When times get tough, it's time to polish your resume

The last month or so before graduating from Cal Maritime, whenever I'd start to work on my resume, I would always decide that my time was better spent studying instead. So, after passing my third mate's test, with graduation a week away, I finally began writing it.

Sitting in the school library reading a book on making resumes, I had only a vague idea of what aspects of my education and experience an employer would want to see. Should my grade point average be included? What about my Eagle Scout award? Would an employer care about my working three jobs to help put myself through school? In the end, I followed a basic format found in the book, focusing on my commercial vessel experience, training ship cruises, licenses and certificates and a few extracurricular activities. Typing and retyping until it looked good, I made and sent out 100 copies by graduation — and was pleased to get two replies. 1983 was a bad year for shipping jobs.

Times are tough for shipping jobs again, and soon cadets from the academies, trade school training programs and maritime apprenticeships will find themselves pounding the pavement looking for work. Recently I was speaking to the students at Seattle Maritime Academy, an excellent community college program where the graduates earn an able seaman (AB) special/rating forming part of a navigational watch (RFPNW), or a qualified member of the engine department (QMED)/rating forming part of an engineering watch (RFPEW) endorsement.

After my talk on the current job market, one of the deck students came up to me and asked, "What can I do to help my chances of finding a job in this economy?" I replied, "Well, for starters, a good resume is essential."

From my years of maritime experience, I think an effective resume should include current contact information, professional qualifications and work/training background. A few references also need to be listed, preferably people in the maritime industry, with their title (captain, chief, instructor, etc.) and phone numbers included. Finally, only the truth has a place on any resume.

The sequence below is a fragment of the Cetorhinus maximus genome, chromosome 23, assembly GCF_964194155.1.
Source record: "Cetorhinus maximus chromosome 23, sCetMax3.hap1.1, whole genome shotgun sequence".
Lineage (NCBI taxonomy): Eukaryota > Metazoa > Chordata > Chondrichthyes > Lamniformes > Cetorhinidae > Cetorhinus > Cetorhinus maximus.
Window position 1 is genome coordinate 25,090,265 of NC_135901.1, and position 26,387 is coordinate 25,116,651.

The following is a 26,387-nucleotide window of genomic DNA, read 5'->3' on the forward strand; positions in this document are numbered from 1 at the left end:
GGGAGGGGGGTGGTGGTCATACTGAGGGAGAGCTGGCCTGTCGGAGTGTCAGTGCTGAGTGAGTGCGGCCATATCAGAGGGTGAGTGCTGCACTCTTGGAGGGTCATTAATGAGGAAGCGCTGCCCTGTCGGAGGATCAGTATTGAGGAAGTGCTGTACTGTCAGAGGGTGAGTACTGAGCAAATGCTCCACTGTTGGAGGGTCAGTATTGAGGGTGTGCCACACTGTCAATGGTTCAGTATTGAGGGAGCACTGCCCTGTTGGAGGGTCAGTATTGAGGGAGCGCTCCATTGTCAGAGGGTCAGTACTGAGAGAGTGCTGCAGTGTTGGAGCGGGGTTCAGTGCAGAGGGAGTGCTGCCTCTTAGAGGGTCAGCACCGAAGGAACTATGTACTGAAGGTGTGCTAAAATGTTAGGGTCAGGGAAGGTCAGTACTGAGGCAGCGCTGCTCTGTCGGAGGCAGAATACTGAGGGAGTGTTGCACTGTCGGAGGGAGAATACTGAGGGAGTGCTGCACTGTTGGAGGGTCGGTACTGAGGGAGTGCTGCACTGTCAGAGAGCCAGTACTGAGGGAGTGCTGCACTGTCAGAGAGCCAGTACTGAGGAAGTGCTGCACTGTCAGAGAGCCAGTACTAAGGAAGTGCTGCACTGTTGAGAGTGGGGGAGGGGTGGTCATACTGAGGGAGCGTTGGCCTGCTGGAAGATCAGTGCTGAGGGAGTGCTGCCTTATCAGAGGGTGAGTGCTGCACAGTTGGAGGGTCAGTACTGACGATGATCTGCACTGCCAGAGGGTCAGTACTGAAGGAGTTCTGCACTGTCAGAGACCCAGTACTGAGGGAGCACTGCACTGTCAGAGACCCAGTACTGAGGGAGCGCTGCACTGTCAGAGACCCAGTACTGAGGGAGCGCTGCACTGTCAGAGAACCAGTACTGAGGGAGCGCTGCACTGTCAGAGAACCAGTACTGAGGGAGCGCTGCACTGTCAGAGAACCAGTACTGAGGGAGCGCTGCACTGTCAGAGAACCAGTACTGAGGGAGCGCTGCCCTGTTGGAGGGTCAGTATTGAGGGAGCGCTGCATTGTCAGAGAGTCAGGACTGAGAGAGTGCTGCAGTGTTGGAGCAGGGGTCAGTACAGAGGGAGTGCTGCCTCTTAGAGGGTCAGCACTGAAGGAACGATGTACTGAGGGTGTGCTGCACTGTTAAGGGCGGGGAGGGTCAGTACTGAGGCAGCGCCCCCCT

Along with a resume, someone looking for work needs to have his or her professional documents in order. To enhance the chances of getting a job in the merchant marine, obtain a Transportation Worker Identification Credential (TWIC) card, a valid passport, a Merchant Mariner Credential (MMC), and a basic safety training class certificate. Having these four documents will go a long way toward helping a job applicant find work as an ordinary seaman, wiper or in the galley on commercial vessels. After obtaining your basic documents and writing your resume, you should note that most personnel managers find it easier to have electronic copies sent by e-mail. That way they can be printed out at will and forwarded quickly to decision-makers in the company such as the captain or chief on the vessel.

Holding an AB ticket doesn't necessarily mean that you have a RFPNW endorsement, nor does a designated duty engineer (DDE) license also guarantee that you qualify as an officer in charge of an engineering watch (OICEW). Make sure you know all of the seagoing positions for which your credential qualifies you, and in this economy, avoid pigeonholing yourself. Be willing to ship out during the holidays or summer vacation, and consider accepting any opening — even one below your qualifications. A tight job market is not the time to be picky.

When you start contacting employers, use every means possible, including phone, e-mail and personal visits. Be ready to go on short notice. Sometimes a job comes up when a crewmember on board has to get off the vessel quickly — make sure that you are easy to reach and have your seabag packed. You'd be surprised how many employers will work down the list of qualified applicants, and whoever answers the call and says yes first gets the job. In fact, that's how it happened for me.

I searched for work after graduation for weeks, seemingly without any prospects to sail on my third mate license. Then one day quite unexpectedly my efforts paid off. It was a "pierhead jump" for a four-day ordinary seaman's position on a landing craft carrying military cargo. Sure, I would have loved a third mate's job, but an ordinary seaman's slot was a lot better than starving on the beach waiting for it to appear. When the call came, I was in San Francisco at 1200, with the vessel scheduled to depart Long Beach (300 miles to the south) at 1800. Borrowing plane and cab fare from a buddy, who's now a San Francisco Bar Pilot, I caught the next flight to Los Angeles Airport and arrived at the dock with one minute to spare. That ordinary seaman's job got my foot in the door and began my professional seagoing career.

I recently talked with an experienced, out-of-work 1,600-ton master who is using his credit card to pay his mortgage. An unlimited AB I worked with got downsized recently and has moved into his sister's house with his wife and kids. Times are tough. If you have a job, even if it isn't the "perfect" one for you, I'd think twice about leaving. If you are out of work and looking for a job, don't despair. I truly believe that with persistent effort and well-honed job search skills, your luck can change.

Till next time I wish you all smooth sailin'.

Kelly Sweeney holds the licenses of master (oceans, any gross tons) and master of towing vessels (oceans), and regularly sails on a wide variety of commercial vessels. He lives on an island near Seattle. You can contact him at captsweeney@profressionstg.wpengine.com.

By Professional Mariner Staff